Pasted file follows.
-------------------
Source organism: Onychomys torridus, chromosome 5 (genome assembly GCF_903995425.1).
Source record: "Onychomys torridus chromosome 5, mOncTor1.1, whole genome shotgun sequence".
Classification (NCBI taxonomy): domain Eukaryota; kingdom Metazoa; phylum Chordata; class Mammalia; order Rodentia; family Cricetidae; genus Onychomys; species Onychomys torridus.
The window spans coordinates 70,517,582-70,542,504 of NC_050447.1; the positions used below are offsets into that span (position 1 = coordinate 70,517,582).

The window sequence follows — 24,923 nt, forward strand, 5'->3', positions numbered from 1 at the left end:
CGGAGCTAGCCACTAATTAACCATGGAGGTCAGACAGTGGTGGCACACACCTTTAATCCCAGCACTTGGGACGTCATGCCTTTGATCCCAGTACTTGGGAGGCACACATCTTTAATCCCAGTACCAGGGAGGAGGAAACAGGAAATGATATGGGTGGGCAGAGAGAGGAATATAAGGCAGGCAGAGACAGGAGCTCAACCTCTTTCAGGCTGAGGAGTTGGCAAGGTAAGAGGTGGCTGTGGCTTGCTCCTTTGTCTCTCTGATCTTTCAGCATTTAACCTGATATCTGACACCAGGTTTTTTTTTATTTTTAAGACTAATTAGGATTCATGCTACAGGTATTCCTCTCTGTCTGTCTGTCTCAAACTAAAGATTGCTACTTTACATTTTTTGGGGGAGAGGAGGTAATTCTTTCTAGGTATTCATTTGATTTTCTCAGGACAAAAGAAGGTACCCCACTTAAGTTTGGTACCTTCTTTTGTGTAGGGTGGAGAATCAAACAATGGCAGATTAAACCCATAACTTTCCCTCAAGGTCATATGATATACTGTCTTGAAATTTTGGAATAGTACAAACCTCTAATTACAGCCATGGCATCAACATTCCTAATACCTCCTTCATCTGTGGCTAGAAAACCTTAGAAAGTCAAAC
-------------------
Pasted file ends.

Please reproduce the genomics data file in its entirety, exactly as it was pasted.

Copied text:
Source organism: Onychomys torridus, chromosome 5 (genome assembly GCF_903995425.1).
Source record: "Onychomys torridus chromosome 5, mOncTor1.1, whole genome shotgun sequence".
Classification (NCBI taxonomy): domain Eukaryota; kingdom Metazoa; phylum Chordata; class Mammalia; order Rodentia; family Cricetidae; genus Onychomys; species Onychomys torridus.
The window spans coordinates 70,517,582-70,542,504 of NC_050447.1; the positions used below are offsets into that span (position 1 = coordinate 70,517,582).

The window sequence follows — 24,923 nt, forward strand, 5'->3', positions numbered from 1 at the left end:
CGGAGCTAGCCACTAATTAACCATGGAGGTCAGACAGTGGTGGCACACACCTTTAATCCCAGCACTTGGGACGTCATGCCTTTGATCCCAGTACTTGGGAGGCACACATCTTTAATCCCAGTACCAGGGAGGAGGAAACAGGAAATGATATGGGTGGGCAGAGAGAGGAATATAAGGCAGGCAGAGACAGGAGCTCAACCTCTTTCAGGCTGAGGAGTTGGCAAGGTAAGAGGTGGCTGTGGCTTGCTCCTTTGTCTCTCTGATCTTTCAGCATTTAACCTGATATCTGACACCAGGTTTTTTTTTATTTTTAAGACTAATTAGGATTCATGCTACAGGTATTCCTCTCTGTCTGTCTGTCTCAAACTAAAGATTGCTACTTTACATTTTTTGGGGGAGAGGAGGTAATTCTTTCTAGGTATTCATTTGATTTTCTCAGGACAAAAGAAGGTACCCCACTTAAGTTTGGTACCTTCTTTTGTGTAGGGTGGAGAATCAAACAATGGCAGATTAAACCCATAACTTTCCCTCAAGGTCATATGATATACTGTCTTGAAATTTTGGAATAGTACAAACCTCTAATTACAGCCATGGCATCAACATTCCTAATACCTCCTTCATCTGTGGCTAGAAAACCTTAGAAAGTCAAAC